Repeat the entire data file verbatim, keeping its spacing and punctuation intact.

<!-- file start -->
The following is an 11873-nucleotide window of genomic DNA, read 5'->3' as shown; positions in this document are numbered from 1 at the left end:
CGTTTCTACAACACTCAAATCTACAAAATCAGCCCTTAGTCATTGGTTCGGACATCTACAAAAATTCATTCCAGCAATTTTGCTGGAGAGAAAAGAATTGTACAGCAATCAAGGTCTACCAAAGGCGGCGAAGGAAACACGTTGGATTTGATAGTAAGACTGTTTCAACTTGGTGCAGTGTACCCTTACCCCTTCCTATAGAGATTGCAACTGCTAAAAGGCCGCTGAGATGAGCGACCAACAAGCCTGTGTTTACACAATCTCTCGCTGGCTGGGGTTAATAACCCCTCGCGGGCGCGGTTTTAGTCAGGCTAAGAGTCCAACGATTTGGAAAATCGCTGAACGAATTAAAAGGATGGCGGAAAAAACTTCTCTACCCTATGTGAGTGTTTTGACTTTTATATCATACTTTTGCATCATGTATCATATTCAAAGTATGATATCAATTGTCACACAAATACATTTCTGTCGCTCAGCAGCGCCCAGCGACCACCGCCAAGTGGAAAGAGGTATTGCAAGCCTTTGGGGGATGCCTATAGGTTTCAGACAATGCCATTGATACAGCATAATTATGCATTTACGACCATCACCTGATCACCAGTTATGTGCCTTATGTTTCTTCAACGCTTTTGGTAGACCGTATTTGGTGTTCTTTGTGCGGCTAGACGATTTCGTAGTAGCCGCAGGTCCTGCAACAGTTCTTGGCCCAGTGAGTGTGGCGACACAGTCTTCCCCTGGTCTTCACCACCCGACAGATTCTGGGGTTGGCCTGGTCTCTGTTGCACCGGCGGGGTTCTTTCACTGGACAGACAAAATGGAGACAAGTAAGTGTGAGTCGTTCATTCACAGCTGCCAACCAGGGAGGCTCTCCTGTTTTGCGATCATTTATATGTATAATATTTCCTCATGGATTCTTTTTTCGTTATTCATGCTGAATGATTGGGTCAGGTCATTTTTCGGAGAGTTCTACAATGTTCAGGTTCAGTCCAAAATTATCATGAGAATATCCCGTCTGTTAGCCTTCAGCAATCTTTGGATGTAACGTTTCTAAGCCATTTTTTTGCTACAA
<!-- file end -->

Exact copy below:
The following is an 11873-nucleotide window of genomic DNA, read 5'->3' as shown; positions in this document are numbered from 1 at the left end:
CGTTTCTACAACACTCAAATCTACAAAATCAGCCCTTAGTCATTGGTTCGGACATCTACAAAAATTCATTCCAGCAATTTTGCTGGAGAGAAAAGAATTGTACAGCAATCAAGGTCTACCAAAGGCGGCGAAGGAAACACGTTGGATTTGATAGTAAGACTGTTTCAACTTGGTGCAGTGTACCCTTACCCCTTCCTATAGAGATTGCAACTGCTAAAAGGCCGCTGAGATGAGCGACCAACAAGCCTGTGTTTACACAATCTCTCGCTGGCTGGGGTTAATAACCCCTCGCGGGCGCGGTTTTAGTCAGGCTAAGAGTCCAACGATTTGGAAAATCGCTGAACGAATTAAAAGGATGGCGGAAAAAACTTCTCTACCCTATGTGAGTGTTTTGACTTTTATATCATACTTTTGCATCATGTATCATATTCAAAGTATGATATCAATTGTCACACAAATACATTTCTGTCGCTCAGCAGCGCCCAGCGACCACCGCCAAGTGGAAAGAGGTATTGCAAGCCTTTGGGGGATGCCTATAGGTTTCAGACAATGCCATTGATACAGCATAATTATGCATTTACGACCATCACCTGATCACCAGTTATGTGCCTTATGTTTCTTCAACGCTTTTGGTAGACCGTATTTGGTGTTCTTTGTGCGGCTAGACGATTTCGTAGTAGCCGCAGGTCCTGCAACAGTTCTTGGCCCAGTGAGTGTGGCGACACAGTCTTCCCCTGGTCTTCACCACCCGACAGATTCTGGGGTTGGCCTGGTCTCTGTTGCACCGGCGGGGTTCTTTCACTGGACAGACAAAATGGAGACAAGTAAGTGTGAGTCGTTCATTCACAGCTGCCAACCAGGGAGGCTCTCCTGTTTTGCGATCATTTATATGTATAATATTTCCTCATGGATTCTTTTTTCGTTATTCATGCTGAATGATTGGGTCAGGTCATTTTTCGGAGAGTTCTACAATGTTCAGGTTCAGTCCAAAATTATCATGAGAATATCCCGTCTGTTAGCCTTCAGCAATCTTTGGATGTAACGTTTCTAAGCCATTTTTTTGCTACAA